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Old 09-07-2008, 05:12 PM   #1
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Default Cold Crashing in a Keg

My first batch is BierMuncher's Centennial Blond, and I was planning to transfer it to a keg today and put it in the fridge to cold crash for a week. It's been in the fermenter for 14 days, and I have gotten consistent FG readings. I've read where you can just leave it in the primary to cold crash, but I wanted to free up my fermenter.

Should I pressurize the keg while I'm cold crashing? If so, how much pressure? What is a good temp for cold crashing? Can it be force-carbed at the same time as cold crash, or is that a separate action?

As always, I appreciate your assistance and apologize that I haven't found these answers in my searching.


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Old 09-07-2008, 05:21 PM   #2
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I don't see anything wrong with what you propose but remember it will take a little longer to age at refrigerator temps.

Yes, I would pressurize the keg to serving pressure and try to wait 2 weeks.


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Old 09-07-2008, 05:42 PM   #3
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Sure, you can cold crash in keg at the same time you force carb. Looking at the recipe, it seem as though two weeks from brew to keg is normal for this beer. Seems a little short to me but if that's what he recommends then I'd go ahead and give it a shot. As for time and pressure in the keg, at 40F under 15# of pressure for a week should yield 2.7 volumes. If you go colder, you're going to want to reduce the pressure or the beer will overcarb. I serve my beers at 5# but this may vary depending on your epuipment.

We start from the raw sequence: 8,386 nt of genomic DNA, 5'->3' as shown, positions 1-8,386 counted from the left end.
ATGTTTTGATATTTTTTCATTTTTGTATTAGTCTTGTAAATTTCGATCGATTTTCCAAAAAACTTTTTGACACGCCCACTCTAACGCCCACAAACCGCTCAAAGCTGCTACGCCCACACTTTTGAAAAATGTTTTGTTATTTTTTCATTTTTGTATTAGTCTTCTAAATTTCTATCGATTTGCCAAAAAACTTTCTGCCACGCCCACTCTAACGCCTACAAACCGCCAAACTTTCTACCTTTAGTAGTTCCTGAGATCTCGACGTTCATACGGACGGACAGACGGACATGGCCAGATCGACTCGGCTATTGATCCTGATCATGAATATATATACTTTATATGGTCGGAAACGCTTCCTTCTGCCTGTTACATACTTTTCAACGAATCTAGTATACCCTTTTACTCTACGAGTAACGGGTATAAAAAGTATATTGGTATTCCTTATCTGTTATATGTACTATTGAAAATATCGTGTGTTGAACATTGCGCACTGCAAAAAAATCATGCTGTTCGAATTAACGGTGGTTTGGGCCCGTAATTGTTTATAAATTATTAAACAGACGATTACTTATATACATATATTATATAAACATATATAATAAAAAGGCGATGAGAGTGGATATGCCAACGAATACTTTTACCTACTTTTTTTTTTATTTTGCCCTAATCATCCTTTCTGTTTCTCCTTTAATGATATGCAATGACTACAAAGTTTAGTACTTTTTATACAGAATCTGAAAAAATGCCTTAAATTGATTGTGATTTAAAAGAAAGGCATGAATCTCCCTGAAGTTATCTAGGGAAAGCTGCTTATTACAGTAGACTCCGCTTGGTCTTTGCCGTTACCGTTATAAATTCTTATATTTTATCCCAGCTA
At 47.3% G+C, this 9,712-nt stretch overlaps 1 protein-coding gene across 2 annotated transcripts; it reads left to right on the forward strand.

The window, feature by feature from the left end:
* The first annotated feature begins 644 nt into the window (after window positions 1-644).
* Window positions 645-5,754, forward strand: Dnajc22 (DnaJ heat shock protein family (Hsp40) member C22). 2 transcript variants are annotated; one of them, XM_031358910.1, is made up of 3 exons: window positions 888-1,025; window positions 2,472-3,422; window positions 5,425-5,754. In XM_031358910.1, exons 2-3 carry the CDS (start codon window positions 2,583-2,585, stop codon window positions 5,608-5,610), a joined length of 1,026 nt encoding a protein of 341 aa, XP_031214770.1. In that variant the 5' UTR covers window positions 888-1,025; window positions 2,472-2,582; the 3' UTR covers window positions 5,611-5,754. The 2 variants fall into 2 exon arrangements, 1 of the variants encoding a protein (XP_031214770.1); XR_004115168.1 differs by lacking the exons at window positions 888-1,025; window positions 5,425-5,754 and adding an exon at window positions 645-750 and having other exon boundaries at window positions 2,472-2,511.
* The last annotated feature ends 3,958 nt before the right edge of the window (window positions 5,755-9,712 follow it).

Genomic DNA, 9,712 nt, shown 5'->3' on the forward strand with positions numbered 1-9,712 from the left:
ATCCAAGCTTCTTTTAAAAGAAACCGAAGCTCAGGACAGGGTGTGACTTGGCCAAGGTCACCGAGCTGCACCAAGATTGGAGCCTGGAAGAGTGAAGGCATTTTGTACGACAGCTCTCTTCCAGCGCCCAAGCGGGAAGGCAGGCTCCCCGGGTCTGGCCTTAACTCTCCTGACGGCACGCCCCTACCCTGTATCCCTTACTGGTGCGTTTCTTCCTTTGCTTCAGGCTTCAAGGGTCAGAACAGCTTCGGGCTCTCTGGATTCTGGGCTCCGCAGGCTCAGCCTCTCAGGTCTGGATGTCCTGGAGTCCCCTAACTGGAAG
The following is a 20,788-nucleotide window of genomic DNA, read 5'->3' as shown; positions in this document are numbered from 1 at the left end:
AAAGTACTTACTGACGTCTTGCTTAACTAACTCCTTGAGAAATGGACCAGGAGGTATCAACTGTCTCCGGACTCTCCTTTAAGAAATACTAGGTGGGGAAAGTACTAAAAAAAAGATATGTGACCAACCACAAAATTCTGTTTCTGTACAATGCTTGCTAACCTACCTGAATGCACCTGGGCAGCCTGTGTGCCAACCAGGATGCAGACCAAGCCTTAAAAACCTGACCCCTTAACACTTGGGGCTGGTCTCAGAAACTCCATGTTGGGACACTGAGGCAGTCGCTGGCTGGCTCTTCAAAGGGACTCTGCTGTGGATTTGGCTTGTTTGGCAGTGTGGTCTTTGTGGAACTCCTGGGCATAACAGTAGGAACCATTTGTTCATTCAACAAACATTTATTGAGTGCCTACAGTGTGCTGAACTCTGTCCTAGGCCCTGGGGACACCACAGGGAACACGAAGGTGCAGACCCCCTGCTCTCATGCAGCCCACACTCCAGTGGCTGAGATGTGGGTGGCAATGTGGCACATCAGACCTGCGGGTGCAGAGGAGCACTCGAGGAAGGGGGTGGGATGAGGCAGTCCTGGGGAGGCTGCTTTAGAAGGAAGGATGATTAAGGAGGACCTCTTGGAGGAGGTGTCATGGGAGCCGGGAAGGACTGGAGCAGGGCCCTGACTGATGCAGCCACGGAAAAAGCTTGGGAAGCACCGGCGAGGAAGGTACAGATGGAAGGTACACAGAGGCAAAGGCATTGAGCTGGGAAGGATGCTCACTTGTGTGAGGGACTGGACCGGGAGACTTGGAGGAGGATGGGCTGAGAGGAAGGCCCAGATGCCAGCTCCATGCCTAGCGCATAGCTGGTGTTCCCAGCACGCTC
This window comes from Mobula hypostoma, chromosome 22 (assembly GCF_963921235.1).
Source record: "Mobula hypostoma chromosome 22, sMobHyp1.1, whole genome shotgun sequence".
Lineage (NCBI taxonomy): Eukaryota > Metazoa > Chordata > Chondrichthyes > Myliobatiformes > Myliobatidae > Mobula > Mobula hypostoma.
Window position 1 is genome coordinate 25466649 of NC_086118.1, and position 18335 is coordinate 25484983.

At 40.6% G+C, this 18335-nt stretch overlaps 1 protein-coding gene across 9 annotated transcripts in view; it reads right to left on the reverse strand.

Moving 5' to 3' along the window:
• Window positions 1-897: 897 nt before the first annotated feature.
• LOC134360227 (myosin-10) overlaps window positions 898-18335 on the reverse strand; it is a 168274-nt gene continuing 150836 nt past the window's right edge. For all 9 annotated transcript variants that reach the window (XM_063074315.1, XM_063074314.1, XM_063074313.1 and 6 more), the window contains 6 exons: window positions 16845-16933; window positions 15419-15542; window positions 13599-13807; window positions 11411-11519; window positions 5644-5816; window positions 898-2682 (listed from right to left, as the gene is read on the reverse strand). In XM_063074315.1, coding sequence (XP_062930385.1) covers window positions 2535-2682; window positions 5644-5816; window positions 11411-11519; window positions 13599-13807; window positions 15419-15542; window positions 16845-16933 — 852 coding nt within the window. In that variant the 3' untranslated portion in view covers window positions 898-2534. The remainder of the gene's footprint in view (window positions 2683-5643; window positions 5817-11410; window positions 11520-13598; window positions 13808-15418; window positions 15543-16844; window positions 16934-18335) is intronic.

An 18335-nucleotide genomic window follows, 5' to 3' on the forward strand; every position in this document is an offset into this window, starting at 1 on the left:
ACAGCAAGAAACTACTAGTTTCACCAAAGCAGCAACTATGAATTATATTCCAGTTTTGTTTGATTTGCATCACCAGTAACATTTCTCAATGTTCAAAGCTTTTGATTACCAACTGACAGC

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Old 09-08-2008, 12:29 AM   #4
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Thanks for the advice, guys. This is a slightly different question to follow up, but let's say I wanted to use the keg as a secondary and leave it out at room temp, which in my room would be 72 degrees. What would need to be done in terms of hooking up the gas and then disconnecting. I'm assuming that I would need to add some Co2.
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Old 09-08-2008, 12:34 AM   #5
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well, the nice thing about using it as a secondary is that you could add a little gas to it and immediately purge to push out the O2.
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Old 09-08-2008, 12:47 AM   #6
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Your going to need to monitor the gas in the keg to ensure there is always pressure on the seals. The warmer the beer in the keg is, the less gas it'll absorb though so you'll only need to top it off to ten pounds or so once a week to keep the seal. Once a week, check the relief valve to make sure there is still pressure in the keg then hook it up to the gas with the regulator set to ten pounds to top it off.
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Old 09-08-2008, 01:10 AM   #7
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Personally, I always use a secondary for clearing.

When I rack to the carboy I want it as clear as possible going in.
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Old 09-08-2008, 02:37 PM   #8
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Thanks for the advice, guys. I wasn't able to rack to the keg yesterday, and I will probably give that batch another week in the primary, but I'm going to study more about using the keg as a secondary and for conditioning/storage. I made a pretty nice CL score and will be coming into four more carboys. So if I don't get all out of control I should have plenty carboys for use as secondaries.
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Old 09-08-2008, 02:50 PM   #9
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Quote:
Originally Posted by memphomaniac View Post
. . . I was planning to transfer it to a keg today and put it in the fridge to cold crash for a week . . .
Isn't that just called kegging? I was under the impression that the purpose of cold crashing was to clear the beer before kegging or bottling.
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Old 09-08-2008, 03:22 PM   #10
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I suppose it is. I don't have my terms straight yet. I wanted to move the batch out of the fermenter so I could start another batch, and the keg is all I have at the moment to move it to. I wasn't sure if I would need to rack to another keg after cold crashing.


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